Labor Pains

The Bureau of Labor Statistics produces a monthly report which is largely based on two telephone surveys, the establishment survey and the household survey. The establishment survey covers businesses and produces an estimate of the number of jobs, which makes the headlines. The household survey produces estimates of the number of employed persons and the unemployment rate. 2022 to date has featured a record and growing discrepancy between the two reports. Of course, a discrepancy is normal as a result of individuals holding multiple jobs, but this year has been exceptional.

However, the Philly Fed produces a quarterly revision of the employment estimates based on the QCEW, the Quarterly Census of Employment and Wages which covers more than 95% of employers. The most recent revisions, for 2Q2022, revealed that headline job growth was 10,500, consistent with the household survey, rather than the 1,047,000 reported by the BLS, The discrepancy between the BLS estimates continues in the rest of the year to date so it is reasonable to assume that the job growth during that period was also a mirage.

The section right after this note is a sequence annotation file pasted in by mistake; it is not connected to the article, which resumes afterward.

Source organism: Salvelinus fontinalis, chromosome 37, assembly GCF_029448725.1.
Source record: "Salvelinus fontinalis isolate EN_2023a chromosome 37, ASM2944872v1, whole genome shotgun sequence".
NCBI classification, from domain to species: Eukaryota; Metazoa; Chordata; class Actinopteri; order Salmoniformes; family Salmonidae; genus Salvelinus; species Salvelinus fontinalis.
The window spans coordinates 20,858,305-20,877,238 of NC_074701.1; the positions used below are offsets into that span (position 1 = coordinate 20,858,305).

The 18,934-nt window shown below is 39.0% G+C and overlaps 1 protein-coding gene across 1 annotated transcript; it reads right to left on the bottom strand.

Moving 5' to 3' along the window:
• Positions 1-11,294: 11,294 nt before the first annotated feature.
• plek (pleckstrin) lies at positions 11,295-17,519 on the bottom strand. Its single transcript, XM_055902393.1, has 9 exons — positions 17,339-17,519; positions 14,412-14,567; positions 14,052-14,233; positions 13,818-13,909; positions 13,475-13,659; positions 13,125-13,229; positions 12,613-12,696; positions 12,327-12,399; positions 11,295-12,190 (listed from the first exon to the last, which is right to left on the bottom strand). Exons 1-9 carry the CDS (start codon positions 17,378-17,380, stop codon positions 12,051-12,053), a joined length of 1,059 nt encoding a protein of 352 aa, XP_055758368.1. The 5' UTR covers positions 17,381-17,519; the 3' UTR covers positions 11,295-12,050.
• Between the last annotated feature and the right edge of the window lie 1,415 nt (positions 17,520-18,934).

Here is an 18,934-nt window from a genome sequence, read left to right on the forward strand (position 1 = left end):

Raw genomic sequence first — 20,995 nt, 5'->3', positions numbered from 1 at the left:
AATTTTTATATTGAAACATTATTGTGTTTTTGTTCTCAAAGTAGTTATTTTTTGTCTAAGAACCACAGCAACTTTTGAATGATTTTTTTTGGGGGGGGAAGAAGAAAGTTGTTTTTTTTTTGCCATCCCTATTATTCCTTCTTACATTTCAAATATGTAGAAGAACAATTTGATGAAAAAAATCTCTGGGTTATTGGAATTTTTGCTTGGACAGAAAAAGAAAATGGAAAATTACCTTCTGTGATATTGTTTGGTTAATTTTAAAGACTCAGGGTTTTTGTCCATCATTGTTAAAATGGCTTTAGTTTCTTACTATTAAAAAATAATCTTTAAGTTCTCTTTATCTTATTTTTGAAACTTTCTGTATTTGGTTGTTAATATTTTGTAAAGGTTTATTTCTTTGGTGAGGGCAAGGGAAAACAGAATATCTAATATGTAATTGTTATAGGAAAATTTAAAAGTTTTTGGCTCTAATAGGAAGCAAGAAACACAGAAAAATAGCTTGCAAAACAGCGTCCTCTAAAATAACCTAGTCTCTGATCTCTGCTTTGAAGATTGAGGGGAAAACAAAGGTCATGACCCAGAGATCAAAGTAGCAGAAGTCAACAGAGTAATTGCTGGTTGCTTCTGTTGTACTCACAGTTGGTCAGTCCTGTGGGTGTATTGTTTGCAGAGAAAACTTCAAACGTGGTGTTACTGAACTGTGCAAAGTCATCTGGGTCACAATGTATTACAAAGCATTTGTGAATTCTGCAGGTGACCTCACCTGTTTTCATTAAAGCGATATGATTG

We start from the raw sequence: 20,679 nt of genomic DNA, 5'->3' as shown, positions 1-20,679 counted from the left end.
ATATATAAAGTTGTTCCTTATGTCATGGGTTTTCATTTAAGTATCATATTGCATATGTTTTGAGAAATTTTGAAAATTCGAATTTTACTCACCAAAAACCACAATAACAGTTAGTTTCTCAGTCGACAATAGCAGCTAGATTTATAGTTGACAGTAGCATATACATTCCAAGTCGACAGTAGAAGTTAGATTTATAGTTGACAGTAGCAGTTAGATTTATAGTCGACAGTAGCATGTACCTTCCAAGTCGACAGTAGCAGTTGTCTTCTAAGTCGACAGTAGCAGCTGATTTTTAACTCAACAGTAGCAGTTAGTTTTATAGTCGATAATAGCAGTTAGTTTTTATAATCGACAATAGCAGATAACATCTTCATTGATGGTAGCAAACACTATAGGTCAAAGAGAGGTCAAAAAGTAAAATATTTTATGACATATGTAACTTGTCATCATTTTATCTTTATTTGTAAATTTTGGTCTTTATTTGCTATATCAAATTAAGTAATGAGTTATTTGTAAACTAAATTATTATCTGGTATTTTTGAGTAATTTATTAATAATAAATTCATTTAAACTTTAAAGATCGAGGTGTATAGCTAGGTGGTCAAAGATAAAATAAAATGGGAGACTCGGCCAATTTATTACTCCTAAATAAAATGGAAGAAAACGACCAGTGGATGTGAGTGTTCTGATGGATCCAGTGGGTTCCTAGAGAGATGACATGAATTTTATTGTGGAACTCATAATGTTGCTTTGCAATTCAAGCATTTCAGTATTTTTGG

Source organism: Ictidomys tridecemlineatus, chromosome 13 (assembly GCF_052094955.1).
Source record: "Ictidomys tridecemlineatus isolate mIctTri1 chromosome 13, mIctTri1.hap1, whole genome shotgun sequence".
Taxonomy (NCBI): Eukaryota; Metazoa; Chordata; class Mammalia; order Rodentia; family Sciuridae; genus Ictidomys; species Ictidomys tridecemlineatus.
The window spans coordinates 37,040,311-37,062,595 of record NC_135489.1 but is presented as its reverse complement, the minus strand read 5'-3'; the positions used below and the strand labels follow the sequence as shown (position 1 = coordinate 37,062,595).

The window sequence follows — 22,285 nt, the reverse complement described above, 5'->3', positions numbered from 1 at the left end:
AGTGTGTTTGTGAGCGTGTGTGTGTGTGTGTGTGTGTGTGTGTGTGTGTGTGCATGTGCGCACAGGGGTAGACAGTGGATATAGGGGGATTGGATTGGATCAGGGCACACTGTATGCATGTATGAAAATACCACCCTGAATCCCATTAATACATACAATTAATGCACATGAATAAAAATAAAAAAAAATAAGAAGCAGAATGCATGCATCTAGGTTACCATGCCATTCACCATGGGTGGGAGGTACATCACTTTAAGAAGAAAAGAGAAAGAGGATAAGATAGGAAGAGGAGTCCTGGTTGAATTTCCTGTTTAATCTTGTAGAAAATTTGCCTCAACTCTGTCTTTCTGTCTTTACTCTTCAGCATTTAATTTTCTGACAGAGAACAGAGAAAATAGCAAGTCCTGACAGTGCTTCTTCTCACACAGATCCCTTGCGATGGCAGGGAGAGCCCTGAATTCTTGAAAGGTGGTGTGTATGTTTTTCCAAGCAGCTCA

Bullish analysts have seized upon this report to justify an early “pivot” by the Fed. This fails to be convincing because the unemployment rate and average hourly wages continue to show a very tight labor market, reported layoffs notwithstanding. What is does show is that Biden’s boast of job creation was BS, just like pretty much everything he boasts about.

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